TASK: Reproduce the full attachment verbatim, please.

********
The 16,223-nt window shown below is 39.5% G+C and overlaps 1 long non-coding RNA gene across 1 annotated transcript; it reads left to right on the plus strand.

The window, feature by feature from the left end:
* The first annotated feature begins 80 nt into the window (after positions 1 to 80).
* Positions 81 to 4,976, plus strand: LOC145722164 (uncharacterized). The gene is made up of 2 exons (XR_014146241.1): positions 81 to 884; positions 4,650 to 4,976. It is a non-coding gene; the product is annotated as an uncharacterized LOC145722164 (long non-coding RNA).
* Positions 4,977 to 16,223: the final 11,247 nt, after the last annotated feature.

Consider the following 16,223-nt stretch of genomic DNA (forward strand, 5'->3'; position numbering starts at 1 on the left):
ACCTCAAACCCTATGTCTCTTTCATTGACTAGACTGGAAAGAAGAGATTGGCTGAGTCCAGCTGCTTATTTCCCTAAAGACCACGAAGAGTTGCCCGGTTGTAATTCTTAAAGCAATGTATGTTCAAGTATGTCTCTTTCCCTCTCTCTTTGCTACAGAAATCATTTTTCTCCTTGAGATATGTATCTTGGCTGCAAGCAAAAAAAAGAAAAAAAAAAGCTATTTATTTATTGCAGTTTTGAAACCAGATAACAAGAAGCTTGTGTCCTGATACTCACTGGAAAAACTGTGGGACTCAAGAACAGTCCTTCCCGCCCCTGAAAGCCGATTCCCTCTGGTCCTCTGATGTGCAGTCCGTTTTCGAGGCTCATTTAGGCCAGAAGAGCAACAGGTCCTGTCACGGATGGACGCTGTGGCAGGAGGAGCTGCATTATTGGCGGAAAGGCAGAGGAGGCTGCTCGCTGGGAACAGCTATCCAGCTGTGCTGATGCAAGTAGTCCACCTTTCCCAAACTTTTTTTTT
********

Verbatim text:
The 16,223-nt window shown below is 39.5% G+C and overlaps 1 long non-coding RNA gene across 1 annotated transcript; it reads left to right on the plus strand.

The window, feature by feature from the left end:
* The first annotated feature begins 80 nt into the window (after positions 1 to 80).
* Positions 81 to 4,976, plus strand: LOC145722164 (uncharacterized). The gene is made up of 2 exons (XR_014146241.1): positions 81 to 884; positions 4,650 to 4,976. It is a non-coding gene; the product is annotated as an uncharacterized LOC145722164 (long non-coding RNA).
* Positions 4,977 to 16,223: the final 11,247 nt, after the last annotated feature.

Consider the following 16,223-nt stretch of genomic DNA (forward strand, 5'->3'; position numbering starts at 1 on the left):
ACCTCAAACCCTATGTCTCTTTCATTGACTAGACTGGAAAGAAGAGATTGGCTGAGTCCAGCTGCTTATTTCCCTAAAGACCACGAAGAGTTGCCCGGTTGTAATTCTTAAAGCAATGTATGTTCAAGTATGTCTCTTTCCCTCTCTCTTTGCTACAGAAATCATTTTTCTCCTTGAGATATGTATCTTGGCTGCAAGCAAAAAAAAGAAAAAAAAAAGCTATTTATTTATTGCAGTTTTGAAACCAGATAACAAGAAGCTTGTGTCCTGATACTCACTGGAAAAACTGTGGGACTCAAGAACAGTCCTTCCCGCCCCTGAAAGCCGATTCCCTCTGGTCCTCTGATGTGCAGTCCGTTTTCGAGGCTCATTTAGGCCAGAAGAGCAACAGGTCCTGTCACGGATGGACGCTGTGGCAGGAGGAGCTGCATTATTGGCGGAAAGGCAGAGGAGGCTGCTCGCTGGGAACAGCTATCCAGCTGTGCTGATGCAAGTAGTCCACCTTTCCCAAACTTTTTTTTT